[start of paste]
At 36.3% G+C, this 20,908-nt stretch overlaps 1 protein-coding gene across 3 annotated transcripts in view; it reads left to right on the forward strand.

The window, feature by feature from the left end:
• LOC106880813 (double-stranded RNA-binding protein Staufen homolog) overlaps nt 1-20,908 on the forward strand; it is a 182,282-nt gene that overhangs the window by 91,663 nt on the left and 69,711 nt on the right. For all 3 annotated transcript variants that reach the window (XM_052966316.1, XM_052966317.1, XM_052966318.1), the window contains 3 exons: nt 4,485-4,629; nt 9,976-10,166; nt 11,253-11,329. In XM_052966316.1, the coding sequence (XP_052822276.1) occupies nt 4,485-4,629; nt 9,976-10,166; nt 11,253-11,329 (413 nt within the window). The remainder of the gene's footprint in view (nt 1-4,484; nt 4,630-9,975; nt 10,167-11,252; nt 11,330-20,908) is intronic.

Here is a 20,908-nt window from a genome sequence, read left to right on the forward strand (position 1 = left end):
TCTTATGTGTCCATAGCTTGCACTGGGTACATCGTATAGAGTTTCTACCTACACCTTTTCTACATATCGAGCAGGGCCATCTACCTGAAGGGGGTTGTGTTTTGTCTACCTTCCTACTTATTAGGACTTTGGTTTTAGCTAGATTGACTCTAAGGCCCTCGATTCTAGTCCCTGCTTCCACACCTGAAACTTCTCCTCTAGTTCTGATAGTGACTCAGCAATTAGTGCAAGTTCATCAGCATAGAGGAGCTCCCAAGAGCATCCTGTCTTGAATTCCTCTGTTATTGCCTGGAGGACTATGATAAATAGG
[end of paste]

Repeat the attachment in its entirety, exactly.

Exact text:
At 36.3% G+C, this 20,908-nt stretch overlaps 1 protein-coding gene across 3 annotated transcripts in view; it reads left to right on the forward strand.

The window, feature by feature from the left end:
• LOC106880813 (double-stranded RNA-binding protein Staufen homolog) overlaps nt 1-20,908 on the forward strand; it is a 182,282-nt gene that overhangs the window by 91,663 nt on the left and 69,711 nt on the right. For all 3 annotated transcript variants that reach the window (XM_052966316.1, XM_052966317.1, XM_052966318.1), the window contains 3 exons: nt 4,485-4,629; nt 9,976-10,166; nt 11,253-11,329. In XM_052966316.1, the coding sequence (XP_052822276.1) occupies nt 4,485-4,629; nt 9,976-10,166; nt 11,253-11,329 (413 nt within the window). The remainder of the gene's footprint in view (nt 1-4,484; nt 4,630-9,975; nt 10,167-11,252; nt 11,330-20,908) is intronic.

Here is a 20,908-nt window from a genome sequence, read left to right on the forward strand (position 1 = left end):
TCTTATGTGTCCATAGCTTGCACTGGGTACATCGTATAGAGTTTCTACCTACACCTTTTCTACATATCGAGCAGGGCCATCTACCTGAAGGGGGTTGTGTTTTGTCTACCTTCCTACTTATTAGGACTTTGGTTTTAGCTAGATTGACTCTAAGGCCCTCGATTCTAGTCCCTGCTTCCACACCTGAAACTTCTCCTCTAGTTCTGATAGTGACTCAGCAATTAGTGCAAGTTCATCAGCATAGAGGAGCTCCCAAGAGCATCCTGTCTTGAATTCCTCTGTTATTGCCTGGAGGACTATGATAAATAGG